Source: China Daily
British technology company Dyson has opened a new research and development center in Shanghai, after the vacuum cleaner manufacturer saw Chinese sales leap 200 percent.
Dyson plans to build a team of 50 engineers and support staff during the coming year, charged with marrying software and hardware for its next generation of app connected, smart appliances. Dyson did not disclose investment figures for the new lab.
Company founder Sir James Dyson said: "The future of technology lies in harnessing the power of software and hardware combined. That will be our focus in Dyson's new technology lab as we bring online smart, connected machines ensuring they are suitable to Chinese needs. Focusing on real Chinese homes and real usage, our bright minds in the UK and Singapore with insights from those in China, aim to deliver a pipeline of new technologies in the years ahead."
The move is part of the company's 2.5 billion pound ($3.2 billion) global expansion plan, and is evidence of Dyson's increasingly fruitful dealings in the Asian market.
Dyson – which also manufactures bladeless fans, heaters, and hair and hand dryers – reported profits of 631 million pounds in 2016, up from 367 million pounds the previous year, driven by a 200 percent rise in sales in China, Indonesia and the Philippines.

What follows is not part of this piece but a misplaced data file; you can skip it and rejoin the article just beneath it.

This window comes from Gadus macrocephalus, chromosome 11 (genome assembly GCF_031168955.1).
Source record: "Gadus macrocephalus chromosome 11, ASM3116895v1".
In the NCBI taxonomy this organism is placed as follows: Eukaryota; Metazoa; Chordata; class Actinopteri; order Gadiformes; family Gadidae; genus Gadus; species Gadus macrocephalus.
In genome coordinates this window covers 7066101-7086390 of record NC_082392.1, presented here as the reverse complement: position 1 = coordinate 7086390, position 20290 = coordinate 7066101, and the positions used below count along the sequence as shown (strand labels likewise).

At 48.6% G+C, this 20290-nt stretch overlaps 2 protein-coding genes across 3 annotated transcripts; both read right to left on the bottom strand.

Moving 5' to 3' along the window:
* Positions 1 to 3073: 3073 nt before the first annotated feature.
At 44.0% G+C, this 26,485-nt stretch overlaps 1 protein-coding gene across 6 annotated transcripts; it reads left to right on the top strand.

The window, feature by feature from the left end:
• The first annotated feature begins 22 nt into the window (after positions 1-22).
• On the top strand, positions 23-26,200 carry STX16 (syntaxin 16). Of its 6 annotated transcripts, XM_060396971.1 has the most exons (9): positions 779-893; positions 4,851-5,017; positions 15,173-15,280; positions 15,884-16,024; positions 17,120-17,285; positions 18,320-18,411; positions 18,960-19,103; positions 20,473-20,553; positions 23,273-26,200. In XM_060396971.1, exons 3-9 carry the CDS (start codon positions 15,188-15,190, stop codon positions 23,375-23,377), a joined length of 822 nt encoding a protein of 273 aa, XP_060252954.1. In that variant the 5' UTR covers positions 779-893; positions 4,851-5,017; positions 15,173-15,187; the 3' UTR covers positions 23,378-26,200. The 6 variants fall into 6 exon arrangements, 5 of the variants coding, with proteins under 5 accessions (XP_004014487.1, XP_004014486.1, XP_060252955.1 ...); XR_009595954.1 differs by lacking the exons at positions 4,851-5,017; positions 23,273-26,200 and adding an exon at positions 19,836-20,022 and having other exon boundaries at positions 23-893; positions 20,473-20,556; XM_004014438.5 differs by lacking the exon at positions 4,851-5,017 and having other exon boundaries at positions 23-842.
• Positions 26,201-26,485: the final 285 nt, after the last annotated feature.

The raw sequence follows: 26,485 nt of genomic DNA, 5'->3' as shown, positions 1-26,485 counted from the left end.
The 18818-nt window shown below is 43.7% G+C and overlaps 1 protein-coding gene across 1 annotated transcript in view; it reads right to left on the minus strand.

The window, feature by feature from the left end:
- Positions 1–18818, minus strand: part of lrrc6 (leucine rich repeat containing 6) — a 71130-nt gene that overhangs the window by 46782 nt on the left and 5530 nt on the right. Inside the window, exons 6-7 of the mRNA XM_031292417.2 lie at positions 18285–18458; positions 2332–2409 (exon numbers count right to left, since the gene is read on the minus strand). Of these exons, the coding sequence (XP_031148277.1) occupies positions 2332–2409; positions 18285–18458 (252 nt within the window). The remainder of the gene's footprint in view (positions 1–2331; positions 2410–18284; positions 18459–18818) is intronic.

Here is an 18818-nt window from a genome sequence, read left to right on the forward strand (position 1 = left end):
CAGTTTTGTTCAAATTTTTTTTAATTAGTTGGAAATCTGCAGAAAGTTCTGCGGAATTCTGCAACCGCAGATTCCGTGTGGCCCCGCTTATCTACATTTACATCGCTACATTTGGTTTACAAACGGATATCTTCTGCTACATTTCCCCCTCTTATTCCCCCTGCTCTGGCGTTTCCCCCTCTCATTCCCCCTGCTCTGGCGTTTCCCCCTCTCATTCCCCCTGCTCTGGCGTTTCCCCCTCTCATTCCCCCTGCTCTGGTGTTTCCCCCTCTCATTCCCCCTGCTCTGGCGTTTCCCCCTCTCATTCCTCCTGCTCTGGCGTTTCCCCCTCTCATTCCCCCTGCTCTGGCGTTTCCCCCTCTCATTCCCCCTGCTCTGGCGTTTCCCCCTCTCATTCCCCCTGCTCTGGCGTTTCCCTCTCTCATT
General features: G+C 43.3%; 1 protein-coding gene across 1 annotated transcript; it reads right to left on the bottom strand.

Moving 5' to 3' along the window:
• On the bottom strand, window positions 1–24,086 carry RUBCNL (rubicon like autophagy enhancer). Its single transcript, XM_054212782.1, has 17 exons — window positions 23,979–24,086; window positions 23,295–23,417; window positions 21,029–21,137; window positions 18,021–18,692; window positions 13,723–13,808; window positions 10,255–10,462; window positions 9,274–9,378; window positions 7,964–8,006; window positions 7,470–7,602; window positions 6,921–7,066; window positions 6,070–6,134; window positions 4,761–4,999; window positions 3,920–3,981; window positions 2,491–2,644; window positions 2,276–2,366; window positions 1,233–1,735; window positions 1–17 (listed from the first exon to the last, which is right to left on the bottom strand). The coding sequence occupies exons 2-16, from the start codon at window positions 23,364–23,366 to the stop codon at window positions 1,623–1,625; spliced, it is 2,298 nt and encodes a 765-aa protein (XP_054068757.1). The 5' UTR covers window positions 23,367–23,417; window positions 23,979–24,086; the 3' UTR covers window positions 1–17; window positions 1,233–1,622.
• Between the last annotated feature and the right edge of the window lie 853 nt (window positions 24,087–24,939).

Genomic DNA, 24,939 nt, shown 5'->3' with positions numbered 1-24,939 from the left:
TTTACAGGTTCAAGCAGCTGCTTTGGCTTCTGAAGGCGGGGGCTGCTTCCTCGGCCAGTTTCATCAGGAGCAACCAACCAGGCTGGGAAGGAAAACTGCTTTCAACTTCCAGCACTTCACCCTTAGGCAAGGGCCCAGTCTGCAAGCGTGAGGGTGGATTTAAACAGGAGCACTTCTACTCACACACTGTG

Dyson makes one of China's best-selling humidifiers, the AM10, and the company benefits from continued sales volume growth for vacuum cleaners in China. Sales for vacuums grew 9 percent last year, according to market research firm Euromonitor, and the market has enormous potential, with a growing middle class and only 5.3 percent of Chinese homes owning a cylinder vacuum cleaner in 2016.
Philips China continued to lead sales in 2016, recording a volume share of 21 percent.
In 2016, Dyson established a new contact and repair center and upgraded to a larger head office in Shanghai with 250 employees.
Jim Rowan, Dyson's chief operating officer said: "As we grow in China, so must our ability to localize apps and software, bringing technology on-line quicker than ever before. As a country, China is right at the forefront of an intelligent machine revolution, so we'll be seeking its brightest minds to join us in shaping the connected Dyson technology of the future."
Jeff Chen, deputy mayor of central Shanghai's Huangpu District, welcomed the development, saying the center would create high value jobs and contribute to China's transition to a "high-skilled knowledge economy".